This statement unfortunately reflects the acceptance of crime and all of its nasty and harsh effects in Russia.  Thomas Hobbes points out that life can be ‘nasty, brutish and short’ in the state of nature, and it would appear that crime and corruption in Russia is reducing the nation close to the state of nature.

   Though the situation is grim, the Russians are attempting to solve the problem, but it may be too out of control for huge effects to be seen immediately.[40]  It will take gradual change and a fundamental attitude shift of the powerful and influential.  Currently, three bodies are established to deal with criminal activity, and their lack of co-ordination has negative effects for the state.  The Ministry of Internal Affairs, the Federal Counter-Intelligence Service, and the Ministry of Defence all play roles in crime prevention.  Unfortunately the FCIS is the former KGB, and they have a long tradition of hatred and competition with the Ministry of Internal Affairs.  These agencies are under funded, staffed, and equipped to deal with the large and powerful problem of the spread of crime.  Legislation is somewhat ambiguous and corruption allows criminals to walk free.  These frustrations open the door to disillusionment and create opportunities for criminals to bribe the poorly paid officers. One example of the wage disparity can be seen in the elite KGB “Vympel” unit.  When it was moved to the Ministry of the Interior, wages for commanders was $250 a month, measured against the $1500 a month they were offered by the private sector.[41]  This is the type of situation that enforcement officials are forced to face, and it is not surprising that they lack initiative in their work.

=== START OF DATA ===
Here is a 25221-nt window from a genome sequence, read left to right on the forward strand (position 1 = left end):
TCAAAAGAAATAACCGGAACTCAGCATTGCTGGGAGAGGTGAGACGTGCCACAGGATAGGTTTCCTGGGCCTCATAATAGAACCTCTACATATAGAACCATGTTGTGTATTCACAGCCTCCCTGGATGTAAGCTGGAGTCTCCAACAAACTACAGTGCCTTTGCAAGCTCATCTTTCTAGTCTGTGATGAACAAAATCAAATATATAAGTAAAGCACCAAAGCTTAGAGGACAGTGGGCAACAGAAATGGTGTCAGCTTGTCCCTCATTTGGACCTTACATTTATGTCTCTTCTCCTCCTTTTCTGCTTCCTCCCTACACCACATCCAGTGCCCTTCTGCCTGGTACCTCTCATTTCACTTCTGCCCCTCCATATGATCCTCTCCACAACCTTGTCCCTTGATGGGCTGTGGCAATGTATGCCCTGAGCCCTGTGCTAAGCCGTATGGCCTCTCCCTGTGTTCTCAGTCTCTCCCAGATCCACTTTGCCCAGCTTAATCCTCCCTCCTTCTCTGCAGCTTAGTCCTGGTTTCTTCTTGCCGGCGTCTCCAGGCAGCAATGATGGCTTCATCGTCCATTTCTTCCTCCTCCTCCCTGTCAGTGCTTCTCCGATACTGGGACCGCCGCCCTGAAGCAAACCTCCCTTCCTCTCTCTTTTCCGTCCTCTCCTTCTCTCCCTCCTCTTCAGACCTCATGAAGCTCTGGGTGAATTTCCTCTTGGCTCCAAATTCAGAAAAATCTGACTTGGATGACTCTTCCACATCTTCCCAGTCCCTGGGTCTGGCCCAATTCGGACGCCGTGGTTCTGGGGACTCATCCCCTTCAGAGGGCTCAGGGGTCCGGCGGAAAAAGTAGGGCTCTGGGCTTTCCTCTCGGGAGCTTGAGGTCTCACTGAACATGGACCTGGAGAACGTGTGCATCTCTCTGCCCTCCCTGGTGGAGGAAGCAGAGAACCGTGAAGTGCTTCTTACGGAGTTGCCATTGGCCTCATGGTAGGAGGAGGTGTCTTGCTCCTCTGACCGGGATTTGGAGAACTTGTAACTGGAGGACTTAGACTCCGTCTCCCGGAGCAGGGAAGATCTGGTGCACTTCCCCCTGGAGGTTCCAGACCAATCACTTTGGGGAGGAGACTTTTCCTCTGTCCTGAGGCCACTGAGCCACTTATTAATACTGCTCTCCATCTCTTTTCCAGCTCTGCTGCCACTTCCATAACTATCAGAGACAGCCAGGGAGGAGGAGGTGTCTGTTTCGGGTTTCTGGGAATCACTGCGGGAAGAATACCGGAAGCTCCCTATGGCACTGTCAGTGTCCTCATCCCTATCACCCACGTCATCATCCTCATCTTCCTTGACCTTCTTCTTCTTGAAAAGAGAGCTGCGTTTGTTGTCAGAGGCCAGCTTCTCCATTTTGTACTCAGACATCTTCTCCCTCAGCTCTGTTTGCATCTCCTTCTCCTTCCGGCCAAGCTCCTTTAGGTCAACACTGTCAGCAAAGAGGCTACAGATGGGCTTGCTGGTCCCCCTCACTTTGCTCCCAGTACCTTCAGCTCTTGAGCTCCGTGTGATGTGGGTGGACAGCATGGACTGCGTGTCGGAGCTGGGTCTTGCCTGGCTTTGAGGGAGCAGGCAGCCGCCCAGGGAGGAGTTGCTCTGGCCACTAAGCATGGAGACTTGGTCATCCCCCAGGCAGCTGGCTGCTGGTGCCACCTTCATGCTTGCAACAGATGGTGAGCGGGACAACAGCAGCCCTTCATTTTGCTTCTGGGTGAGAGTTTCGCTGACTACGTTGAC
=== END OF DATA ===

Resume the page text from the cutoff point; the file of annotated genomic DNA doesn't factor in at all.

Crime always has been and always will be a major problem for every society, and Russia is no exception.  There were high levels of crime before the destruction of the communist state and there are much higher levels following democratization.  It is folly to see that crime exploded onto the scene in 1991, but it is clear from the numbers, that crime has been steadily increasing every year since the USSR dissolved.[42]  One area of major concern is that of organized crime, and just how organized they are.  Crime syndicates have infiltrated every aspect of life, and are skimming huge profits off of fundamental economic transactions.  The extent to which they have infiltrated legitimate business should cause major concern for Russia and other states.  The lifestyle of the west has also caused increased crime as everyone seeks a piece of the good life.  The lack of state care has led to higher rates of female and child crime, especially among homeless youth.  While the western powers dismantled the old communist regime, they have abandoned the Russians to stumble blindly in the dark to find a way to create a functioning capitalist state, and this is the result.  Traditional crimes have remained the same, and this is largely to be expected, gambling, prostitution, drugs, and alcohol are all common parts of society, and whether the nation is communist or capitalist, the trends are the same.  The Russian situation is a tragedy; corruption and police weakness prevent positive change.  The problem is not unsolvable, but measures must be taken, and they must be taken soon.  The Russian people knew hardship under the Tsars, often worse difficulties under the communists, and now in democracy they suffer under crime.  It is time that the Russian people were given a break, and the world has failed to provide it.  Crime will always remain, but the wild excess in Russia must be curbed, or it could destroy the state.